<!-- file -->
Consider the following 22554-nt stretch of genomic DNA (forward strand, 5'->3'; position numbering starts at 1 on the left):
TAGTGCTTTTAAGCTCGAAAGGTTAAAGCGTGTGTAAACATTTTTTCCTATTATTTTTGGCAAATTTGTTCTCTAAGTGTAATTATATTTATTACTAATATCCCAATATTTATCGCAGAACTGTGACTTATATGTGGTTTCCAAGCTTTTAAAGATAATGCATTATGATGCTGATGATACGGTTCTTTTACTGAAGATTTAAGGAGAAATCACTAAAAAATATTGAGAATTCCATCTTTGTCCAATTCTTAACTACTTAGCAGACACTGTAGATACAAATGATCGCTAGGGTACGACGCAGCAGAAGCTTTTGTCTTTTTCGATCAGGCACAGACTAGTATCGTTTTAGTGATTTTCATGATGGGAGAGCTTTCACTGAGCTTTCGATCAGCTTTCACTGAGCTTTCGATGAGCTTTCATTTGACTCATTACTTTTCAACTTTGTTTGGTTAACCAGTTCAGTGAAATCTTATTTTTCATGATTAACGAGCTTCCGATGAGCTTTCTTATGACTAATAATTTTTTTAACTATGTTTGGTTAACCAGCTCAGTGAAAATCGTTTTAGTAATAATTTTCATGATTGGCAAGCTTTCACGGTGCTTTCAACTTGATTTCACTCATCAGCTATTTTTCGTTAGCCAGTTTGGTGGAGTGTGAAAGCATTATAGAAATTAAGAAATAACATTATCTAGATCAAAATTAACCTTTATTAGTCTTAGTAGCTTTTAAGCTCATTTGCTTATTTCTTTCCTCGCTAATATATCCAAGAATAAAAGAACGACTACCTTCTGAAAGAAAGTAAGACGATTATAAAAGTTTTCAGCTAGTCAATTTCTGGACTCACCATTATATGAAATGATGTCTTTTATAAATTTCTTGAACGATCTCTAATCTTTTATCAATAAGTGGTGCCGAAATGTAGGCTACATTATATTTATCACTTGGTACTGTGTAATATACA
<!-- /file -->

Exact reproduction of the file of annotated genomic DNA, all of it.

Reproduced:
Consider the following 22554-nt stretch of genomic DNA (forward strand, 5'->3'; position numbering starts at 1 on the left):
TAGTGCTTTTAAGCTCGAAAGGTTAAAGCGTGTGTAAACATTTTTTCCTATTATTTTTGGCAAATTTGTTCTCTAAGTGTAATTATATTTATTACTAATATCCCAATATTTATCGCAGAACTGTGACTTATATGTGGTTTCCAAGCTTTTAAAGATAATGCATTATGATGCTGATGATACGGTTCTTTTACTGAAGATTTAAGGAGAAATCACTAAAAAATATTGAGAATTCCATCTTTGTCCAATTCTTAACTACTTAGCAGACACTGTAGATACAAATGATCGCTAGGGTACGACGCAGCAGAAGCTTTTGTCTTTTTCGATCAGGCACAGACTAGTATCGTTTTAGTGATTTTCATGATGGGAGAGCTTTCACTGAGCTTTCGATCAGCTTTCACTGAGCTTTCGATGAGCTTTCATTTGACTCATTACTTTTCAACTTTGTTTGGTTAACCAGTTCAGTGAAATCTTATTTTTCATGATTAACGAGCTTCCGATGAGCTTTCTTATGACTAATAATTTTTTTAACTATGTTTGGTTAACCAGCTCAGTGAAAATCGTTTTAGTAATAATTTTCATGATTGGCAAGCTTTCACGGTGCTTTCAACTTGATTTCACTCATCAGCTATTTTTCGTTAGCCAGTTTGGTGGAGTGTGAAAGCATTATAGAAATTAAGAAATAACATTATCTAGATCAAAATTAACCTTTATTAGTCTTAGTAGCTTTTAAGCTCATTTGCTTATTTCTTTCCTCGCTAATATATCCAAGAATAAAAGAACGACTACCTTCTGAAAGAAAGTAAGACGATTATAAAAGTTTTCAGCTAGTCAATTTCTGGACTCACCATTATATGAAATGATGTCTTTTATAAATTTCTTGAACGATCTCTAATCTTTTATCAATAAGTGGTGCCGAAATGTAGGCTACATTATATTTATCACTTGGTACTGTGTAATATACA